I’m happy to announce that my cake phase is over…for now. I'm taking a break from baking cakes at least until I start my cake decorating classes in a few weeks. I've move on to the food in parcels phase. To start off this phase, I made Lo Mai Gai or Nuo Mi Ji. I think food wrapped in leaves deserve their own little category.
I don’t usually get to eat Lo Mai Gai except for when we go out for dim sum. If I had to choose only one item to eat at dim sum, this is it. I can sit there and eat an entire parcel all by myself. I usually do not because I always feel bad about eating the entire thing. That's why we always order two or three.
A few years ago, I went to dim sum with a bunch of girls. We then went to the Asian grocery store near the dim sum restaurant. My friend asked me if I could help her find all of the ingredients to make Lo Mai Gai at home. Asian food is complicated in the sense that most Westerners do not possess the necessary equipment or ingredients at home. This dish requires at least one if not two different types of steamers. I’ve been able to get away with just one steamer but it took some experimenting to successfully cook sticky rice without a sticky rice steamer.
I prefer a higher proportion of rice to meat so if you like more meat than rice, decrease the amount of rice to two cups and the broth to one cup. I prefer my rice to not be mushy so I use less broth than other recipes I've seen. You can also change the proportion of types of protein. I like using boneless chicken thighs without any char sui because I never really have Chinese barbecued pork around the house. I think the best part of the filling is the Chinese sausage so I use a little more than what is usually found inside your typical dim sum parcel. You can also add diced shrimp if you’re feeling it. I don’t like the smell of shiitake mushrooms so I rinse them really well and use a measly four mushrooms for the 8 packets. Use more if shitakes are your thing. Asian food is very forgiving. Adjust the proportions to your tastes.
This is a recipe for the Spring Fling cake sold at The Market at Larimer Square. It is a very unusual zucchini-based cake frosted with a whipped cream and cream cheese icing and topped with an abundance of fresh fruit. The first time I had the cake was for a celebration at work. I didn’t realize the cake cost $150 for the full sheet. This recipe is for the 10 inch round that retails for $50. When I lived in Lodo, I frequently walked over to The Market to buy a slice. A slice cost just under $7. I think it’s worth every penny.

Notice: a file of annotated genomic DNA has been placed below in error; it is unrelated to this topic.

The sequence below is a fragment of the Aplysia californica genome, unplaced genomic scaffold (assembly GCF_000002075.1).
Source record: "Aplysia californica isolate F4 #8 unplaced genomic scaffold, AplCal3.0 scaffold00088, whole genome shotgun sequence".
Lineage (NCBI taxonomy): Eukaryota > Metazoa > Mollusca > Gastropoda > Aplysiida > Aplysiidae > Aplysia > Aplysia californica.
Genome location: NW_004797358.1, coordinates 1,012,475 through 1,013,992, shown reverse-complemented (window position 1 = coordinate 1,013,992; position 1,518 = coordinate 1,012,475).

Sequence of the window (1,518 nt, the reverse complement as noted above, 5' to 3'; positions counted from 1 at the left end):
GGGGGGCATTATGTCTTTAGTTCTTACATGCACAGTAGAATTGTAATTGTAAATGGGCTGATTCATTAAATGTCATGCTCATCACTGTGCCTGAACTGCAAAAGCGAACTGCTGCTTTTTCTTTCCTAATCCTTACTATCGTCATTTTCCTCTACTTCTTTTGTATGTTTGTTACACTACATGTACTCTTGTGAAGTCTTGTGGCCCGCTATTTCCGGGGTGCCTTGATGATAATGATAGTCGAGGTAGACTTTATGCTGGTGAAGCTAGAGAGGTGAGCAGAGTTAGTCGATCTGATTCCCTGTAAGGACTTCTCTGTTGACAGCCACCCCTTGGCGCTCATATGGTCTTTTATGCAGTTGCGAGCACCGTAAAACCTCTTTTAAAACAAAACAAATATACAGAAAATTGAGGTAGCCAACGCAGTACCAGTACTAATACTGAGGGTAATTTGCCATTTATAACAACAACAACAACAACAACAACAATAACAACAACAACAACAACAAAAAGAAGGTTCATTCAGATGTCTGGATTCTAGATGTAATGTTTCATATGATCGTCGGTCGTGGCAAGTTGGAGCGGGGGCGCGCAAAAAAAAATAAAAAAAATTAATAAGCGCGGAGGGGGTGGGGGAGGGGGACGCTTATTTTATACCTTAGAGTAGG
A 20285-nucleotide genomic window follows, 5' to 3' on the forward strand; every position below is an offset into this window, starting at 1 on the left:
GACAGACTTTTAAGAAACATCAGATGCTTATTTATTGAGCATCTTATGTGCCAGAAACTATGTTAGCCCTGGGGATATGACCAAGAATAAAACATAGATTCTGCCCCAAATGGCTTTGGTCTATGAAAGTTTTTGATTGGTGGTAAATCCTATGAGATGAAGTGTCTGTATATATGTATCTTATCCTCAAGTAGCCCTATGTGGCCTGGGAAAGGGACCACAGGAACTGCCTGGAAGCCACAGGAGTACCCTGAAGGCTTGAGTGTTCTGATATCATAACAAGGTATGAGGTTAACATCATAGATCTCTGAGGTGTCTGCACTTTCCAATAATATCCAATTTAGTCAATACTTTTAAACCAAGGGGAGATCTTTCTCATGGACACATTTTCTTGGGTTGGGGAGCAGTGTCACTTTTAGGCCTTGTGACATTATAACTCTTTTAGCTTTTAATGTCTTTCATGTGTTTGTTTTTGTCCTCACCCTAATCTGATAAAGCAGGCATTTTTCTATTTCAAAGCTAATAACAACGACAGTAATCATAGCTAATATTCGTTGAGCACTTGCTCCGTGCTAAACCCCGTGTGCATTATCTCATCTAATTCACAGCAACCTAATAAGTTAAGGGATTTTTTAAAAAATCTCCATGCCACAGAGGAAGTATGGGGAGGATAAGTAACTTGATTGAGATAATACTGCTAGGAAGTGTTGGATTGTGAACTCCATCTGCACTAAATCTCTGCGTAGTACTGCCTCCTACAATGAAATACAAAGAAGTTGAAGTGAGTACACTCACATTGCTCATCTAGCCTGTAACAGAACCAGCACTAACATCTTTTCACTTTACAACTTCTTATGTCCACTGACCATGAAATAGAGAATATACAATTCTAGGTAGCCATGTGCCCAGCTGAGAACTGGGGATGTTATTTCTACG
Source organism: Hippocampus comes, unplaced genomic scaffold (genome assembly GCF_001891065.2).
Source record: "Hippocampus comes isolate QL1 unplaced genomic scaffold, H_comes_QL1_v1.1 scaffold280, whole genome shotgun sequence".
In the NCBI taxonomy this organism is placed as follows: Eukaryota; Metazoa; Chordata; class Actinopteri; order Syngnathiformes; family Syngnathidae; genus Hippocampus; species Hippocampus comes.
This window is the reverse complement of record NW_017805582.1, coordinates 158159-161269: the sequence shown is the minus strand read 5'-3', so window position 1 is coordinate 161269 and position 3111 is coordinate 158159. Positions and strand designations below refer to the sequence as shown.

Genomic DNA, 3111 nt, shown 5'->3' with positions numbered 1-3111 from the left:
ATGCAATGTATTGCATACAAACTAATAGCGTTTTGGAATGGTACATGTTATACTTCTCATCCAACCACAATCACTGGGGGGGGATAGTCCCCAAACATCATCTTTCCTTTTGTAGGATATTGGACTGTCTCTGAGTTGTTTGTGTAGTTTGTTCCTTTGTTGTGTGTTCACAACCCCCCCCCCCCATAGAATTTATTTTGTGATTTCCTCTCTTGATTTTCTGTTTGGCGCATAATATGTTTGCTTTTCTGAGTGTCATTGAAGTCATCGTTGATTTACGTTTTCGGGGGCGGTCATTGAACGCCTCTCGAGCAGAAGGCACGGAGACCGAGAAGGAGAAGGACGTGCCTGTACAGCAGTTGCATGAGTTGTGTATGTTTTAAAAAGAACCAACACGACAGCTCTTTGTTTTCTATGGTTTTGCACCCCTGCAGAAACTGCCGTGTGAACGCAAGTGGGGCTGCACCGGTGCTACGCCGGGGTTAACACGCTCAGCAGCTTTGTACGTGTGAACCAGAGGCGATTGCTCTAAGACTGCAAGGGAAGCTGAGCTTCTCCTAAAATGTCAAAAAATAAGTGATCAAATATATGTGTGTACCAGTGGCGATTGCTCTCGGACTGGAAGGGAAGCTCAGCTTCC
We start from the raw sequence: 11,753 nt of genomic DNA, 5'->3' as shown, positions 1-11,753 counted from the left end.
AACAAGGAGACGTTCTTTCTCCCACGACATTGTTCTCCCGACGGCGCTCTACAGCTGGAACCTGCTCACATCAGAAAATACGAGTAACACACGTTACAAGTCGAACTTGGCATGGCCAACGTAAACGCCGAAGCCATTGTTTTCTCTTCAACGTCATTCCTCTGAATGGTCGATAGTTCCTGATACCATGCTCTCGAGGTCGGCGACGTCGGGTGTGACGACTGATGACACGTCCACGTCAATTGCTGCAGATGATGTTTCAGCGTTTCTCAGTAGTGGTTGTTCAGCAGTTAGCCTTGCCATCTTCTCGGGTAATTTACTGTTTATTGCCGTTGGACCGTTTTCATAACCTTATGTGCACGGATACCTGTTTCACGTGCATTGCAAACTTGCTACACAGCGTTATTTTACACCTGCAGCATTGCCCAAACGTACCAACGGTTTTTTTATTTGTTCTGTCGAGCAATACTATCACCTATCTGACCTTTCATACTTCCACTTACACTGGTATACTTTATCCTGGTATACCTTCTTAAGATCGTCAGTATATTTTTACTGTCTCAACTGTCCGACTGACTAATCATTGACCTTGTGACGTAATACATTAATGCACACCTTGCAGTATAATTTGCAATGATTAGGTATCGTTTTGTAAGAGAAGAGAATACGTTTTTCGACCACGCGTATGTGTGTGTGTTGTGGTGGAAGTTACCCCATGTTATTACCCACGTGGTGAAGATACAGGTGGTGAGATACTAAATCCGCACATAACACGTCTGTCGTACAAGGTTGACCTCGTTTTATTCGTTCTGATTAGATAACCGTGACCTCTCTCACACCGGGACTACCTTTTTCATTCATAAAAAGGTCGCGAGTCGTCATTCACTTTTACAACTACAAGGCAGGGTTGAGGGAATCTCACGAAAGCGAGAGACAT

The cake itself is not hard to make. It just requires gathering many ingredients together. The Market usually tops their cake with strawberries, mango, kiwi, black grapes and mandarin oranges. I omitted the blueberries listed in the recipe because I don’t ever recall having blueberries on my cake. I consulted the picture on The Market's website and I didn't spot a single blueberry. I also subbed blackberries for the black grapes because I was feeling it.
The recipe below was published by the Rocky Mountain News. It calls for a 10 inch round cake pan. I didn’t have a 10 inch round so I used a 10 inch scalloped pan instead. I’ve also successfully used this recipe for cupcakes by filling the pan about three quarters full.
San Diego taco shops usually have at least two different chicken burritos on their menus: a shredded chicken burrito and a grilled chicken burrito. The grilled chicken or pollo asado is usually seasoned diced chicken; grilled on a flat top and stuffed inside a ginormous flour tortilla with pico de gallo and guacamole while the regular chicken burrito is simply filled with stewed and shredded chicken. I enjoy both versions but I find the shredded chicken easier to replicate at home than the pollo asado.
Growing up in San Diego, these taco shops have a special place in my heart. They are unique to San Diego. The style is very different from Mexican restaurants found in other parts of the country. I think it is a regional development due to San Diego's proximity to Tijuana (TJ). Where else can you find carne asada fries? Most of the shops are independently owned (with a few chains thrown into the mix) but they taste very similar. (Of course there are standouts but you can pretty much walk into any taco shop in San Diego and walk out pretty happy.)
Looking for a great taco shop in San Diego? Below are a few of my favorites.
JV’s in Linda Vista/Morena: 1112 Morena Boulevard http://www.jvsmexicanfood.com/menu.htm
El Cuervo in Hillcrest: 110 West Washington Street
El Cotixan in Clairemont: 4676 Clairemont Mesa Boulevard